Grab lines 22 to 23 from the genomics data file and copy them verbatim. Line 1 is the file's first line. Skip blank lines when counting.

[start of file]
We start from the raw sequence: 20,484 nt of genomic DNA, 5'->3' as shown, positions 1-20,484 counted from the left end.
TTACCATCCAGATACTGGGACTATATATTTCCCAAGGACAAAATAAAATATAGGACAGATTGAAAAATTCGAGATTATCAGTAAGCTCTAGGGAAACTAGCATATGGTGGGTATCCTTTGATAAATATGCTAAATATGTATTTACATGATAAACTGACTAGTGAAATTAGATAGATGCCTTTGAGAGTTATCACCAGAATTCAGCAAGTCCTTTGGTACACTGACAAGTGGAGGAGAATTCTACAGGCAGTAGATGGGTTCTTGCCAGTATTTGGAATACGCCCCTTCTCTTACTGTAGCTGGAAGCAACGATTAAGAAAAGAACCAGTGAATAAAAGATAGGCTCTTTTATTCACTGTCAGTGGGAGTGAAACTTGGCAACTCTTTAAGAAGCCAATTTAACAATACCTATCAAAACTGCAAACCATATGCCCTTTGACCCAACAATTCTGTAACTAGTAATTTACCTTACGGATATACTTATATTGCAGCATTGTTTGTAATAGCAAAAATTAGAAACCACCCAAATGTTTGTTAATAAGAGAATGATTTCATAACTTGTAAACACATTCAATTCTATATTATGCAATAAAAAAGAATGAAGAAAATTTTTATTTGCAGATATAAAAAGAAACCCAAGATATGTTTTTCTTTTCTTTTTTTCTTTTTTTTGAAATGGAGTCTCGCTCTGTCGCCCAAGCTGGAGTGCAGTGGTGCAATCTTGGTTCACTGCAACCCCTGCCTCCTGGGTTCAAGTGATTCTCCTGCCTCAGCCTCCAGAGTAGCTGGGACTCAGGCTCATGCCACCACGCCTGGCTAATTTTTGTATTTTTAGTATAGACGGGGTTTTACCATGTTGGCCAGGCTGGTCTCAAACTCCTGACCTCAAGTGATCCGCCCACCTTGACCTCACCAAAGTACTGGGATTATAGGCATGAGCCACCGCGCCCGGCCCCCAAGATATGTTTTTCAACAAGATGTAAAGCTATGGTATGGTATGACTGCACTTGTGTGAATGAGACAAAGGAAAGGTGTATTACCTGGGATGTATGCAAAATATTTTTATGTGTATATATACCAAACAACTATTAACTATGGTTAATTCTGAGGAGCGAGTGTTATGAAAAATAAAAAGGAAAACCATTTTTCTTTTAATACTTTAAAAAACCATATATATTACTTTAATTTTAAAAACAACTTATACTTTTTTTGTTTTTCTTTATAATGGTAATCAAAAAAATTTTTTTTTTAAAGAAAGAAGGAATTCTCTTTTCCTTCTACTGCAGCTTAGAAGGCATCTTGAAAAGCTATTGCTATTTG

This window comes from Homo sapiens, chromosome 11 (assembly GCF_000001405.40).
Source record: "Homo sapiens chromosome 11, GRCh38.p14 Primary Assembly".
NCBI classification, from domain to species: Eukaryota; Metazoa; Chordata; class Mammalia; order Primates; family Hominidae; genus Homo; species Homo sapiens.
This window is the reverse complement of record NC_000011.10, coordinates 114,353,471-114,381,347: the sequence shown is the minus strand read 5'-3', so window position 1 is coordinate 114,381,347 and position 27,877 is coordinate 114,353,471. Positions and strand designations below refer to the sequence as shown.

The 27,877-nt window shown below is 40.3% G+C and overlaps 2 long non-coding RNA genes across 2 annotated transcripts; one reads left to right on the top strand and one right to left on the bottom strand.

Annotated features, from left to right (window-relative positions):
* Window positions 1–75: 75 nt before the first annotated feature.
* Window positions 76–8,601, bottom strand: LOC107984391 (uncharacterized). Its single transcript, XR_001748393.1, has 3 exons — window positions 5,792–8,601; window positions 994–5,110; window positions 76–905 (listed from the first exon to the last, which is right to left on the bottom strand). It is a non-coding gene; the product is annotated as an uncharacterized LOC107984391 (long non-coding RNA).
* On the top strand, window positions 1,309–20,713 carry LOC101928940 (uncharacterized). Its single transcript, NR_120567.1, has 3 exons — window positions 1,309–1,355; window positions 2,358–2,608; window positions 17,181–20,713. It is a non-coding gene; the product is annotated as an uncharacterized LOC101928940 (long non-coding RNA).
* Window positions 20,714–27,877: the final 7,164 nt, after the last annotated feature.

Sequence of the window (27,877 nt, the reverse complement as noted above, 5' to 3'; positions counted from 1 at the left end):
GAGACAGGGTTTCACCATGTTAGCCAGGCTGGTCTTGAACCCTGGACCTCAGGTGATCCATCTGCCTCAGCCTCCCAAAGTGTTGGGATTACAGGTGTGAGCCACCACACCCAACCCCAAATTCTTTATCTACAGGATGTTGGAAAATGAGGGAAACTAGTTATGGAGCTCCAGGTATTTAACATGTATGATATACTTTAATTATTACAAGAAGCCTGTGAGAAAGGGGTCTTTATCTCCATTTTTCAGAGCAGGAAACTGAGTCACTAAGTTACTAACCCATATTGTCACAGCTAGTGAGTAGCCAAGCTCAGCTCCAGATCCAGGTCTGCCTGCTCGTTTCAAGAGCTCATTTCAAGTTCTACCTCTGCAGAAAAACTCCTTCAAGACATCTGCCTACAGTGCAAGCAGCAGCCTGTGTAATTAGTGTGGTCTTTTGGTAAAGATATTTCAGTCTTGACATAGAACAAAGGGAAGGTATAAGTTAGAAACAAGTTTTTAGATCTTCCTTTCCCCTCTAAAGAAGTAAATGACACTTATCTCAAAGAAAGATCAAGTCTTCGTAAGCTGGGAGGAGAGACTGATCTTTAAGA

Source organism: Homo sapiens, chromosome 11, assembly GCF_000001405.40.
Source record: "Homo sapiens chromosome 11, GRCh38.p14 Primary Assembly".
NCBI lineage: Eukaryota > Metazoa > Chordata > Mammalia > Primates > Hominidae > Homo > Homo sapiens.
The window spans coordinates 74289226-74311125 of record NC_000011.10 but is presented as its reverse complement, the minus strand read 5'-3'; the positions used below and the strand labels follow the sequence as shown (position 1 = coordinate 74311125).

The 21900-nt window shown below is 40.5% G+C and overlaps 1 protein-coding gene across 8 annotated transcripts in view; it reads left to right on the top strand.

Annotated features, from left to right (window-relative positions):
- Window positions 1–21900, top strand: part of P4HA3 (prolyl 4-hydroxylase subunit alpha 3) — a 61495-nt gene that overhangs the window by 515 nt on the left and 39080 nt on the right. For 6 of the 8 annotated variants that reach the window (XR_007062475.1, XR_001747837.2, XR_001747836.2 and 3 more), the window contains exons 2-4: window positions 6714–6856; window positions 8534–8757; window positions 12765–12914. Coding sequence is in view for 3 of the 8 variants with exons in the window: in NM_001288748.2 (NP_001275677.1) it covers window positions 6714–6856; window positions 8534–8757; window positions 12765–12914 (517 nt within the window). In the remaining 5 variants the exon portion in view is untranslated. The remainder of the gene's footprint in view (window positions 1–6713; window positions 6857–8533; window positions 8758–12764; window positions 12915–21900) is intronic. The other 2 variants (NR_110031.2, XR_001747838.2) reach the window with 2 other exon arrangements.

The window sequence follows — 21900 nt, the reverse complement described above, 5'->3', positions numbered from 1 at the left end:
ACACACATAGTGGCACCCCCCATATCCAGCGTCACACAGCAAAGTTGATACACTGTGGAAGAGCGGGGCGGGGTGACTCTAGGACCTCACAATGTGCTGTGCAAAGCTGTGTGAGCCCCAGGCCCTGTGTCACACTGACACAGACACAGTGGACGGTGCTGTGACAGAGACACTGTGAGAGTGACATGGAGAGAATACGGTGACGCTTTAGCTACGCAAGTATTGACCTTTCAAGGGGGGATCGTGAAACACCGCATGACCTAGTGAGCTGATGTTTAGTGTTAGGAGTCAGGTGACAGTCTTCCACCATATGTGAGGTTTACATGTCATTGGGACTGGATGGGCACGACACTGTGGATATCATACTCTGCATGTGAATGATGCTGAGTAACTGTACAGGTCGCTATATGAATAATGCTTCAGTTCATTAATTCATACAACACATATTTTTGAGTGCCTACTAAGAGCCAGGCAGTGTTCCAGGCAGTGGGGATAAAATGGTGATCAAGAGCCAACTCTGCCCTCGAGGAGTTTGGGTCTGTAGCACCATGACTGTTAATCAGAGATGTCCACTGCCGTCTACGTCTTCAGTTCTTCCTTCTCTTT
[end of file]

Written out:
The window sequence follows — 21900 nt, the reverse complement described above, 5'->3', positions numbered from 1 at the left end:
ACACACATAGTGGCACCCCCCATATCCAGCGTCACACAGCAAAGTTGATACACTGTGGAAGAGCGGGGCGGGGTGACTCTAGGACCTCACAATGTGCTGTGCAAAGCTGTGTGAGCCCCAGGCCCTGTGTCACACTGACACAGACACAGTGGACGGTGCTGTGACAGAGACACTGTGAGAGTGACATGGAGAGAATACGGTGACGCTTTAGCTACGCAAGTATTGACCTTTCAAGGGGGGATCGTGAAACACCGCATGACCTAGTGAGCTGATGTTTAGTGTTAGGAGTCAGGTGACAGTCTTCCACCATATGTGAGGTTTACATGTCATTGGGACTGGATGGGCACGACACTGTGGATATCATACTCTGCATGTGAATGATGCTGAGTAACTGTACAGGTCGCTATATGAATAATGCTTCAGTTCATTAATTCATACAACACATATTTTTGAGTGCCTACTAAGAGCCAGGCAGTGTTCCAGGCAGTGGGGATAAAATGGTGATCAAGAGCCAACTCTGCCCTCGAGGAGTTTGGGTCTGTAGCACCATGACTGTTAATCAGAGATGTCCACTGCCGTCTACGTCTTCAGTTCTTCCTTCTCTTT